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Handbook on the Economics of Reciprocity and Social Enterprise

Handbook on the Economics of Reciprocity and Social Enterprise

Elgar original reference

Edited by Luigino Bruni and Stefano Zamagni

The recent era of economic turbulence has generated a growing enthusiasm for an increase in new and original economic insights based around the concepts of reciprocity and social enterprise. This stimulating and thought-provoking Handbook not only encourages and supports this growth, but also emphasises and expands upon new topics and issues within the economics discourse.

Chapter 13: Ethical finance: an introduction

Leonardo Becchetti

Subjects: economics and finance, behavioural and experimental economics, economic psychology, public sector economics, politics and public policy, social entrepreneurship, social policy and sociology, economics of social policy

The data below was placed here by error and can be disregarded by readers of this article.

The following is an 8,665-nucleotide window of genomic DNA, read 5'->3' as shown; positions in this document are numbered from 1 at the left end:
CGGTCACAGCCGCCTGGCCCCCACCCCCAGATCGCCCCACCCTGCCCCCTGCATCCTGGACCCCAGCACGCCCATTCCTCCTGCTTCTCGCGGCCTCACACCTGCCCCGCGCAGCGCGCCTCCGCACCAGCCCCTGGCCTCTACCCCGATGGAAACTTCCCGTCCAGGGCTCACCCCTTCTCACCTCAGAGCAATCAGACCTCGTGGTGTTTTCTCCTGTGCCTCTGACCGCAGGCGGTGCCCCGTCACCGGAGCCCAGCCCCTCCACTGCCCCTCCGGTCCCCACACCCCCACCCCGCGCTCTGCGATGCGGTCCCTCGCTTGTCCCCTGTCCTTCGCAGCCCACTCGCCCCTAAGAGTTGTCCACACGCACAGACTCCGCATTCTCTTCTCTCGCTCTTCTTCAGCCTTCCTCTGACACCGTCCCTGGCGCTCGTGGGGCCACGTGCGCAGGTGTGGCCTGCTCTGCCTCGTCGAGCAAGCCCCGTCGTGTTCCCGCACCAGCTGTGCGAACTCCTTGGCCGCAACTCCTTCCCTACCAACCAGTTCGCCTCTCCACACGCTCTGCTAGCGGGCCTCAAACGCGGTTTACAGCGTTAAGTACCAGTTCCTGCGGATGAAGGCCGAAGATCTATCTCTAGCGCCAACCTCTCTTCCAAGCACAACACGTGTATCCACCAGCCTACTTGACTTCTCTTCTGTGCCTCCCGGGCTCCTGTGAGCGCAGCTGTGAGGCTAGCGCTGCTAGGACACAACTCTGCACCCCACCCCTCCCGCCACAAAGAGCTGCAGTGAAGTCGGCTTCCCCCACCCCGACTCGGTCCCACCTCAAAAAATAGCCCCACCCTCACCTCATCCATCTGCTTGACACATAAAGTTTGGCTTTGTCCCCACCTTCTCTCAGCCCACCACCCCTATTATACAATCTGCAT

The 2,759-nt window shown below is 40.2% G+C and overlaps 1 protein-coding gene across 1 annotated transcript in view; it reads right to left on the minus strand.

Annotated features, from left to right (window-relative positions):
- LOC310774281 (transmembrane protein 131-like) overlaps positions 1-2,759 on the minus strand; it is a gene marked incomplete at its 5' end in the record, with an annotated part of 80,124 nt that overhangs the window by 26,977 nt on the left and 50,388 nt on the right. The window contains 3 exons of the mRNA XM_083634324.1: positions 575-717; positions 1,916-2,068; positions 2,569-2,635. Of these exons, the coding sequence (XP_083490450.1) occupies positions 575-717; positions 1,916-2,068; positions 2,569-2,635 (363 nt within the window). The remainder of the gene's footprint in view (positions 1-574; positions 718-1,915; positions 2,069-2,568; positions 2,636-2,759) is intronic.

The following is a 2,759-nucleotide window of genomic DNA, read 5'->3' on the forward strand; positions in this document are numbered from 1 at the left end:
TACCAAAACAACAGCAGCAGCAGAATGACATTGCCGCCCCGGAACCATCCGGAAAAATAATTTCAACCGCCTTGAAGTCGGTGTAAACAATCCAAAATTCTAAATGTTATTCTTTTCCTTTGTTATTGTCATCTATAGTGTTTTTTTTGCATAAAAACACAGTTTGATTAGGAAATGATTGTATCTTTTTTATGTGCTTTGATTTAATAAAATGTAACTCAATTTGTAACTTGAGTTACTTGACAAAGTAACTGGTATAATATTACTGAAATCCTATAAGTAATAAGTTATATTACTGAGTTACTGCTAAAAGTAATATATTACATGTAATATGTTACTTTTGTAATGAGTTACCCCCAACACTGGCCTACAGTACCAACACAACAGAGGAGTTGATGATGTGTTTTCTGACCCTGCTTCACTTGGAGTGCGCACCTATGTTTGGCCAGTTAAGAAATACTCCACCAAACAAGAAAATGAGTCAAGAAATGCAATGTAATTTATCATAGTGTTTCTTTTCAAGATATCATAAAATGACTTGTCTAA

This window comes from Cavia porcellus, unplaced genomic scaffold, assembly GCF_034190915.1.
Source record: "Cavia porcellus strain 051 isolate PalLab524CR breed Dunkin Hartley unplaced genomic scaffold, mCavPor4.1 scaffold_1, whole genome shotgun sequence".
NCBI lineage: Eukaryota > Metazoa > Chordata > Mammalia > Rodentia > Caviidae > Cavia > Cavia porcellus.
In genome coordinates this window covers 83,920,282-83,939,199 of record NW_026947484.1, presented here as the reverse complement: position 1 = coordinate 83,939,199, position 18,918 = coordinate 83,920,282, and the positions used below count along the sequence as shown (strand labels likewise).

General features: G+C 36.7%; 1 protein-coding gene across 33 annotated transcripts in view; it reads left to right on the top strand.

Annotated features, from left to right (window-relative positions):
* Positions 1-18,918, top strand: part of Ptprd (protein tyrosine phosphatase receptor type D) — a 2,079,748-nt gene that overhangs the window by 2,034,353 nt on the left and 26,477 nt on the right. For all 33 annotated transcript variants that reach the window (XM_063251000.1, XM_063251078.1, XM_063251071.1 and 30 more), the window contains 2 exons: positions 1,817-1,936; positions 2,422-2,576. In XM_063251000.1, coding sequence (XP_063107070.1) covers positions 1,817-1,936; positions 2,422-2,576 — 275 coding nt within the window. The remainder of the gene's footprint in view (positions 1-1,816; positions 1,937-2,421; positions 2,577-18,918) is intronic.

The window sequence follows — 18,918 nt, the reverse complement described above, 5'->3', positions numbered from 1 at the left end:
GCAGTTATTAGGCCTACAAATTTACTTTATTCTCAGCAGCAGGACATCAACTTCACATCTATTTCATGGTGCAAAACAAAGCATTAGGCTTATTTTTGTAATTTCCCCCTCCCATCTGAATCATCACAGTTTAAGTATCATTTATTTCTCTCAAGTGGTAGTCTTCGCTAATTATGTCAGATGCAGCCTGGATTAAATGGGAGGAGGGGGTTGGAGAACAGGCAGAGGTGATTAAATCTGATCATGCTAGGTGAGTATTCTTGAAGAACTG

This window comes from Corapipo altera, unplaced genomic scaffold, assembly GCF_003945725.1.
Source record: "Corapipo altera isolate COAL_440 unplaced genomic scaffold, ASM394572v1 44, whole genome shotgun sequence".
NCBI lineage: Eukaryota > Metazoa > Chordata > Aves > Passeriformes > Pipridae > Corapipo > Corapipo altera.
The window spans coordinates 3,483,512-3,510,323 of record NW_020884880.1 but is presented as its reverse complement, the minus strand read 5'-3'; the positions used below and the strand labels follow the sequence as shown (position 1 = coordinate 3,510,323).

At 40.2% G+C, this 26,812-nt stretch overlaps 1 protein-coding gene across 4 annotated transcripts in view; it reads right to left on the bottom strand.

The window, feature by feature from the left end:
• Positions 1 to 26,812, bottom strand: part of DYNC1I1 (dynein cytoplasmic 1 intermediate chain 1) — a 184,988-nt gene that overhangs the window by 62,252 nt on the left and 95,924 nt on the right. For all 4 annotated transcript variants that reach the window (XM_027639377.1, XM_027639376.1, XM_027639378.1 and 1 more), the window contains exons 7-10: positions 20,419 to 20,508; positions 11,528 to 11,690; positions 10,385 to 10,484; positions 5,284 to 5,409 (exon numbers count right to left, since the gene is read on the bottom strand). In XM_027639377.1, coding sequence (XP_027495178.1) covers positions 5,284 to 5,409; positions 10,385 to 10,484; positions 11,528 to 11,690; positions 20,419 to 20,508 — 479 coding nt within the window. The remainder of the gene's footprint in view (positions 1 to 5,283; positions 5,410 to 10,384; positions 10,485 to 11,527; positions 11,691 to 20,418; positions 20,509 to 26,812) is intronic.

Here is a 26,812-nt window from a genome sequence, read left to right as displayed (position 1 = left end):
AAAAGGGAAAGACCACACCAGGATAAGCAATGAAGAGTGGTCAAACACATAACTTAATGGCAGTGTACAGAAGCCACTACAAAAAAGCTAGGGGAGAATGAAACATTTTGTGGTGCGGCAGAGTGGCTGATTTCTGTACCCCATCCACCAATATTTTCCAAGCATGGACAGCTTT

The term ethical finance is used to define a new vintage of financial intermediation pioneers whose activity is oriented toward the pursuit of some variously defined common goods and not toward the unique goal of profit maximization. It is seen by some as a provocation and by others as an oxymoron. A provocation because it seems to imply that all the finance which is outside the newly defined ‘ethical’ one is non ethical. An oxymoron because, for some, finance and ethics are two terms which are incompatible. A third preferred interpretation is that the traditional financial system pursues fundamental social and ethical goals in a market economy but the new ‘ethical finance’ actors (ethical investment funds, ethical banks, social microfinance institutions) have shifted further the frontier by discovering new ways to pursue the goal of creating economic value in a socially and environmentally sustainable way. With regard to the traditional financial system what has to be acknowledged is the importance of the role of traditional financial intermediaries for the economic system. Insurance companies pool resources and diversify risk thereby increasing the wellbeing of risk averse individuals. Banks pool savings and allocate them to the most profitable destinations, provide liquidity services by assuming liquid liabilities against (partially) illiquid assets. Non banking financial intermediaries transform asset duration and diversify risk cross-sectionally and intertemporally (Bhattacharya and Takor, 1993).

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